Ducks soccer fell short of a ‘revolution’ in 2016
It was Oregon soccer’s theme in 2016. Its players, coaching staff and fans, however, will have to wait until next season to see if the Ducks can become a threat in the Pac-12 and NCAA.
Oregon’s 1-0 loss on Friday to Oregon State was the finishing touch to a season that saw the team go 8-10-2 overall.
In 2016, it was a tale of two halves. The Ducks started their season on a roll, going 6-2-1 in nonconference play. The strong start included a signature win over Nebraska, which finished the season ranked in the Top 20 of the NCAA RPI.
“There were some good moments for us starting the season with a bang,” head coach Kat Mertz said Friday.
Oregon’s toughest task lied ahead in Pac-12 play. The Ducks were well aware they would have to earn their success through play in “the conference of champions.”
“We have to treat each [Pac-12] game like a championship game,” said Mertz following their Sept. 19 match vs. Portland.
The Pac-12 schedule ultimately got the best of Oregon, which recorded a 2-8-1 mark within the conference.
Oregon had a hard-hitting start to Pac-12 play. The first five games were all against teams that finished the season in the NCAA RPI Top 30, including No. 1 Stanford and No. 4 USC. The Ducks bounced back with a weekend sweep of Arizona and Arizona State but couldn’t sustain the momentum. They lost to Washington and tied with Washington State before dropping the season finale to Oregon State.
Oregon was either tied or led at halftime in nine of its Pac-12 games but was only able to walk away with two wins in. One can look at the level of competitiveness shown by the Ducks; they had a chance to take the lead or win more times than not.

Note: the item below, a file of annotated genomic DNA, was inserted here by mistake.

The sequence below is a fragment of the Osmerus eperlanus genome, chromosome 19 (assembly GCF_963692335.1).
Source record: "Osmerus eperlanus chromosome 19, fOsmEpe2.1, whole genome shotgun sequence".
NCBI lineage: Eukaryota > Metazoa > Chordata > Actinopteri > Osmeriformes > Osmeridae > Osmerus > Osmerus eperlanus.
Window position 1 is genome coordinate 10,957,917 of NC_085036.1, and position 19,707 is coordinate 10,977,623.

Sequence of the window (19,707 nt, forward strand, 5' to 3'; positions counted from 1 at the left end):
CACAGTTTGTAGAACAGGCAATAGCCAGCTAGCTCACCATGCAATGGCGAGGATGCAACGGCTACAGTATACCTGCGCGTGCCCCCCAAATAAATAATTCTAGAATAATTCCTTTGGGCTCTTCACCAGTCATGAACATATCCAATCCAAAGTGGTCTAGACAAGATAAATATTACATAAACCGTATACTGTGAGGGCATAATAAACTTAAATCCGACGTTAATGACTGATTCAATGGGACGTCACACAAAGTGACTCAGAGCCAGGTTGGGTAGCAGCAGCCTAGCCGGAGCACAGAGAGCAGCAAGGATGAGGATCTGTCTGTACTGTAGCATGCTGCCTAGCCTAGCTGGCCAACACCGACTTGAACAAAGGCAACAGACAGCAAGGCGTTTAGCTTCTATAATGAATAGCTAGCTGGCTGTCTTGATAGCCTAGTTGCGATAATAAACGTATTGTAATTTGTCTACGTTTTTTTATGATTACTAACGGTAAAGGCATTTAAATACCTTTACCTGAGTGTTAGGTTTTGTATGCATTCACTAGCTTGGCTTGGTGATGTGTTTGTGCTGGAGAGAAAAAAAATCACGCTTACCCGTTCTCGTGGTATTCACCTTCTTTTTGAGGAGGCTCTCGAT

“The resiliency from the entire team was a good showing for the program,” Mertz said.
One of the big positives from 2016 was the Ducks’ ability to find the back of the net. Their 26 goals were the most for the program since the 2010 season, when they scored 29 times.
Oregon is optimistic the continuity of the roster will allow next year’s team to start strong.
“I think the seniors really passed on the willingness to believe in the program,” Mertz said.
The Ducks’ 8-10-2 record, along with its 2-8-1 Pac-12 mark, was good for 10th place in the conference. Oregon also finished last season 10th.
Oregon’s 2016 team reached new heights. With most of the top players returning next fall, the Ducks and Mertz feel confident in their future. They won’t soon abandon their “revolution” mentality.
“The revolution doesn’t stop. It continues,” said Mertz.
Follow Cole Kundich on Twitter @ckundich
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